I learned from the Balticon fan lounge that there was Mythbusters slash fiction. No one knew, though, whether in these stories Jamie and Adam did it before, after, or during the explosions (because as we all know, the four best words in Mythbusters are “Fire in the hole!”

I’ll probably have to forfeit one of my Hugos for reporting that.

(15) STRIKING AGAIN AND AGAIN. Mark Kaedrin takes a stylistic cue from his subject — “Hugo Awards: Too Like the Lightning”.

You will criticize me, reader, for writing this review of Ada Palmer’s Too Like the Lightning in the style that the book itself notes is six hundred years removed from the events it describes (though only two hundred years removed for myself). But it is the style of the Enlightenment and this book tells the story of a world shaped by those ideals.

I must apologize, reader, for I am about to commit the sin of a plot summary, but I beg you to give me your trust for just a few paragraphs longer. There are two main threads to this novel. One concerns a young boy named Bridger who has the ability to make inanimate objects come to life. Being young and having a few wise adult supervisors, he practices these miracles mostly on toys. Such is the way they try to understand his powers while hiding from the authorities, who would surely attempt to exploit the young child ruthlessly.

(16) INNATE OR OUTATE. Shelf Awareness interviews John Kessel about “Sex (and Pianos) on the Moon.”

John Kessel is the author of the novels Good News from Outer Space and Corrupting Dr. Nice and the story collections Meeting in Infinity, The Pure Product and The Baum Plan for Financial Independence and Other Stories. His fiction has received the Nebula Award, the Theodore Sturgeon Memorial Award and the James Tiptree Jr. Award for fiction dealing with gender issues. He teaches American literature and fiction writing at North Carolina State University. He lives in Raleigh with his wife, the novelist Therese Anne Fowler. Kessel’s new novel, The Moon and the Other (reviewed below), recently published by Saga Press, is set on the moon in the 22nd century and tells two love stories, in two politically opposed lunar colonies–the patriarchal Persepolis and the matriarchal Society of Cousins.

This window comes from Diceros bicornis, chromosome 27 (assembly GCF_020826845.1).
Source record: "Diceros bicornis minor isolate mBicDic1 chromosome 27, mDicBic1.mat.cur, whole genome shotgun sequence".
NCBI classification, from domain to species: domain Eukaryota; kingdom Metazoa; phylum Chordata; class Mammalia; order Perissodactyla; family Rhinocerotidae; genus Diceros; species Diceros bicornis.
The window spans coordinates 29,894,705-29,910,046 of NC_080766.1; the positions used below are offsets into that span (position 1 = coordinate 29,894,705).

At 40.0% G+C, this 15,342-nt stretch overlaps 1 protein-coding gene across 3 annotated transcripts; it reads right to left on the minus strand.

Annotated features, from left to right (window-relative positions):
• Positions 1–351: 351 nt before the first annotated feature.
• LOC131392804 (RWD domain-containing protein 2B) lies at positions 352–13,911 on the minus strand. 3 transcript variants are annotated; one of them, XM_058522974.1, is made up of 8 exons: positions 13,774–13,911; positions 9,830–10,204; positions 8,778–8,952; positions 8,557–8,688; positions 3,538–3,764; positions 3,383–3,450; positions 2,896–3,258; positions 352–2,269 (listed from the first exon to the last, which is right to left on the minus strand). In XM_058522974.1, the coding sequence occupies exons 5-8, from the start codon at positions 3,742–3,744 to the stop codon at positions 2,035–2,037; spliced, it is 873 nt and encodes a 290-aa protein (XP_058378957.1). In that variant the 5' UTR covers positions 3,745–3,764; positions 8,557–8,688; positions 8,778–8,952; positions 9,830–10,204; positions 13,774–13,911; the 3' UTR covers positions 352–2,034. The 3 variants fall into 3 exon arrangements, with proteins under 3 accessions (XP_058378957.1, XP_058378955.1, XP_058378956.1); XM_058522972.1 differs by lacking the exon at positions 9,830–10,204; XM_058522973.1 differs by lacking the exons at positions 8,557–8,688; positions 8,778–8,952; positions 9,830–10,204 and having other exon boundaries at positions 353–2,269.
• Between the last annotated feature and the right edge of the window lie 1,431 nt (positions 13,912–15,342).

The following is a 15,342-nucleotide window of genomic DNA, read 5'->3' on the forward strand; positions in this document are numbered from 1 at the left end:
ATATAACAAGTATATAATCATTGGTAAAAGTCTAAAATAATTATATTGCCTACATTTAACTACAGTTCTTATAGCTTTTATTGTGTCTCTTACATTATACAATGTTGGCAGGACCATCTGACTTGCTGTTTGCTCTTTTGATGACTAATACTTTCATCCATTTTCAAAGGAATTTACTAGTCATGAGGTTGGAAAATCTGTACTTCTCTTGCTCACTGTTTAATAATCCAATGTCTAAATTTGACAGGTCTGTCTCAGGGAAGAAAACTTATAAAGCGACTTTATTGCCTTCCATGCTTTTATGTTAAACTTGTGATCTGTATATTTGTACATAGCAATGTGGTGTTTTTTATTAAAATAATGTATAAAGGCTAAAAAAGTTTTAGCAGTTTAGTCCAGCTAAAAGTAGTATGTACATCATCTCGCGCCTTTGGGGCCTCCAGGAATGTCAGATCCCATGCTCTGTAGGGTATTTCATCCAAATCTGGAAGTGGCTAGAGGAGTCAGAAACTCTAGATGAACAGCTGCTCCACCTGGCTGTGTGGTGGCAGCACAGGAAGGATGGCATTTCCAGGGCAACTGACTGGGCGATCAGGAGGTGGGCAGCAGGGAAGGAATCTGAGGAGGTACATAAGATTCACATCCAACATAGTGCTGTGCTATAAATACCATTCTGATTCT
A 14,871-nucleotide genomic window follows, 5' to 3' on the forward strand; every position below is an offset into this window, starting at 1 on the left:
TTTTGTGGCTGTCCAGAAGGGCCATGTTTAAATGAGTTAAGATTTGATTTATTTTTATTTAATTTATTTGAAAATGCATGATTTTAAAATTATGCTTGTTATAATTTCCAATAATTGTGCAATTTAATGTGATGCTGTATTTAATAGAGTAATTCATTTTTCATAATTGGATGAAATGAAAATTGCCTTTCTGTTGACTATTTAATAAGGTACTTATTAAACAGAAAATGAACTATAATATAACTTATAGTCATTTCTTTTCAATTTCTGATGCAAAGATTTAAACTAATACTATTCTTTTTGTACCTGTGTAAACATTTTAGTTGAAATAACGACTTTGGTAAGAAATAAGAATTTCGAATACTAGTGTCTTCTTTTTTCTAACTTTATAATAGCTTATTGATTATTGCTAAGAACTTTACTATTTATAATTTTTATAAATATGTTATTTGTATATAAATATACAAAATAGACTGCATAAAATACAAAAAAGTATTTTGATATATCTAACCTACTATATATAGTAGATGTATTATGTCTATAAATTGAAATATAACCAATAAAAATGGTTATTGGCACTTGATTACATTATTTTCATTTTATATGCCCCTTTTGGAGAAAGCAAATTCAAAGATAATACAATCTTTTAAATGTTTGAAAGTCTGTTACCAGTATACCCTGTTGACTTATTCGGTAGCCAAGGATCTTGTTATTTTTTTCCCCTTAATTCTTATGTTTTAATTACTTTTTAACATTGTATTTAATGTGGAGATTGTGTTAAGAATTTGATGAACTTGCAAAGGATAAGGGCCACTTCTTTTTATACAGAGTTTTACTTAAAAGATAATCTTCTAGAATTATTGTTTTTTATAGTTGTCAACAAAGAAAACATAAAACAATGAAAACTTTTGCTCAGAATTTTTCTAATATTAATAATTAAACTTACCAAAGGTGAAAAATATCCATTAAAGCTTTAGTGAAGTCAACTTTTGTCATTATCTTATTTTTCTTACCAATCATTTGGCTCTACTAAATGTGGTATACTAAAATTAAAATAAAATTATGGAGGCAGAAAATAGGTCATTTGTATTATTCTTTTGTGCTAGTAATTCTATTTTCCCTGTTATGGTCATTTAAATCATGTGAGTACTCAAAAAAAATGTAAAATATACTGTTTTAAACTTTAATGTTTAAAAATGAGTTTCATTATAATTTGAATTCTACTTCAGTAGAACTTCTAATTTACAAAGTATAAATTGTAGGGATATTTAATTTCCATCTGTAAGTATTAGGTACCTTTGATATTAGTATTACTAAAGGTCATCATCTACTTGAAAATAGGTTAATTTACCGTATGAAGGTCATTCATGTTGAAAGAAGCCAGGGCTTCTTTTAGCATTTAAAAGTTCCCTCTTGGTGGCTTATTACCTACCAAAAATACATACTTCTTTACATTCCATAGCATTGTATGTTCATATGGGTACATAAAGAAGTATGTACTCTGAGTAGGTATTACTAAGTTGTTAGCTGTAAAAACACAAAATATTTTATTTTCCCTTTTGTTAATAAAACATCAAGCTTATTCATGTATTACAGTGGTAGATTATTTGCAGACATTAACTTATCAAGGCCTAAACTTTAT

What was the genesis of The Moon and the Other?

When my daughter was little, I’d take her to daycare and watch her on the playground with other kids. There was a difference in the way that the girls and the boys played. The boys would run around, often doing solitary things. The girls would sit in a sandbox doing things together. So I began to wonder: To what degree is gendered behavior innate, and to what degree is it learned? I read up about primate behavior, including chimpanzees and bonobos, both related to human beings, but with different cultures. That started me wondering whether there are other ways society could be organized. I didn’t see myself as advocating anything, but I did consider how the world might be organized differently.

(17) THE SHARKES CONTINUING DELIBERATIONS. The Shadow Clarke Jury keeps its reviews coming.

Of the six novels on my personal shortlist, Emma Geen’s The Many Selves of Katherine North is the one that disappointed me most when I came to read it. I originally picked it partly because there was a slight buzz about it online, and I am always curious about novels that provoke online chatter. I chose it too because I’d gained an impression, mostly erroneous as it turned out, that the main character would spend a considerable amount of her time as a fox (and indeed, the novel’s cover art rather implies that this will be the main thrust of the novel), and I’m oddly fascinated by the human preoccupation with vulpine transformations (also, I happen to like foxes a good deal). When I initially wrote about my choices, I invoked David Garnett’s odd little novel of transformation, Lady Into Fox, but having read Many Selves and reread Lady Into Fox, I can see now that I was wrong, except perhaps for one thing, which I’ll come to in due course. Instead, as I read on I found myself thinking more about T.H. White’s The Sword in the Stone. Again, I’ll come back to that shortly.

Even before it was published, The Underground Railroad enjoyed a spectacular amount of pre-buzz. I came to it with a certain amount of apprehension — could any book possibly survive the weight of so much hype? — but expecting to admire it nonetheless. Colson Whitehead is a writer with a notable track record in literary innovation — he gave the zombie novel the full Franzen, after all — and has always been a better-than-solid craftsman. Yet in spite of judging it a perfectly decent book — it’s a thoroughly professional, smoothly executed, highly readable novel on an important subject — I found myself distinctly underwhelmed. Where The Underground Railroad is concerned and in spite of wishing I liked it better than I do, I remain in a condition of some bemusement: I simply cannot see what all the fuss is about.

It is hard to think of a work that does a better job of articulating the artistic tensions at work within contemporary literary science fiction than Yoon Ha Lee’s Ninefox Gambit. Set in the same universe as many of the shorter works that Lee has produced since first entering the field in 1999, his first novel speaks to what science fiction must become whilst paying excessive lip-service to what some would have it remain.

Some thoughts. If anyone has ever read my blog they will, I hope, see that most of the implicit criticism is aimed at myself, though obviously some of what follows touches on various discussions on the Shadow Clarke board.